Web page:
(District Oourt, D. Maine.
September 13, 1880.)
SAME-SAME-DAJlrAGEs.-Held, further, that the seamen were entitled to one month's extra pay, by way of indemnity for the injuries they had sustained.
Bird et Thomas, fOl' libellants. Webb et Haskell, for claimants. Fox, D. J. This libel is instituted by the secona mate, steward, and all the seamen, praying to be discharged from further service in this bark, and for the payment of their wages, on account of a short allowance of provisions on a of 124 days, from Alexandria, Egypt, to this port, and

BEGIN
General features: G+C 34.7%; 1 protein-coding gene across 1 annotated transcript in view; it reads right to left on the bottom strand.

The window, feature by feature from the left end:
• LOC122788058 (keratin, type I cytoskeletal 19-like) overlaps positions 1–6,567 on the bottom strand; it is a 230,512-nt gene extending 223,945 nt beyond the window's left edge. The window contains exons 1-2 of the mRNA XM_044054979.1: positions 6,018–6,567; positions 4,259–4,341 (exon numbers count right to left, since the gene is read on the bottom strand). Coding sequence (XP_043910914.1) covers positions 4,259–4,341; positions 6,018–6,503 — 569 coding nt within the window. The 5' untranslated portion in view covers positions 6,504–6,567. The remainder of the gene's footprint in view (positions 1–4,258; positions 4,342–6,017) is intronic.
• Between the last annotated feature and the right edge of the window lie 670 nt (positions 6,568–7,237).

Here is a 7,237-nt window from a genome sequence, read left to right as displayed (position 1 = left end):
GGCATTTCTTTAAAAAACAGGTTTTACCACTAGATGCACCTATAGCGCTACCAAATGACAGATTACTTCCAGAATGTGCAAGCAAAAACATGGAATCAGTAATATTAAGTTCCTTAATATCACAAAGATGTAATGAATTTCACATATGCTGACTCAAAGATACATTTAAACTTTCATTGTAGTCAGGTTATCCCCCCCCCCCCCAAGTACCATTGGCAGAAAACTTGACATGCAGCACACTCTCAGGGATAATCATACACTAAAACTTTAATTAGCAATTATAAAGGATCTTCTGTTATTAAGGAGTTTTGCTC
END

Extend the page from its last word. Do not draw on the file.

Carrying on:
also Oil' acch\1rit" of; ill-treMmentby tM 'of' thel 8lJ.ipi This vessel is Swedish flag, 'hailing from Hemosand; 'in- -SWeeden. The masteris a Swede::' Some of the libel! lante are citizens of that country, while others are subjects of Denmark Some of the crew were shipped at Hernosand, and some in New York, all for a two-year voyage, (which time has not yet expired,) and until the vessel's return to Sweden. There being no consul or other representative of Sweden within the jurisdiction of this court, upon reading the libel it was deemed proper to' grant prodess against the ship, then in the harbor of Portland. On the return day the master appeared and presented a preliminary objection to the court's further proceeding in the cause, for the rea'son that'the ship wasft foreign vessel, and her ctew must be taken as belonging to the nationality of her flag, and' that under such' circumstances the district court ShdUld not interpdse, in a controversy of this description, between alfor-' ;, ' eign ship and het'crew. ' 'In 'all differences/between officers arid 'crew of a' foreign ves-; which been presEmted'·tothis'cQurt, the court has heretofore; inev-ery instance, declined to assum.e 1 jurisdiction whe'never ,there 'bas been within the district any ti'tes of the government to which such ship belonged,and has invariably remitted to such r(Jpresentative all such £lies for his determination. In all such eases the court has recognized the rule announced by'the privy councll in The Nina,' 2 L. R. P. C.. 39, that the nationality of the vessel, and not the nationality of anyone of her crew, askingthe interposition< of the court, should regulate the action of the court; and all of the crew of this ship, for the purpose of this investigation, must be deemed Swedish subjects, notwithstanding it appears that some of them are in fact citizens of other nationalities. It cannot admit of question that the district court, unless restricted by some trea.ty stipulation, has jurisdiction, in a <lase for wages, against a foreign vessel, and that the exercise of such jurisdiction is discretionary. In the exercise of such <liseretion the allegations found in this libel required of the <lourt, in the absence of any Swedish respresentative, to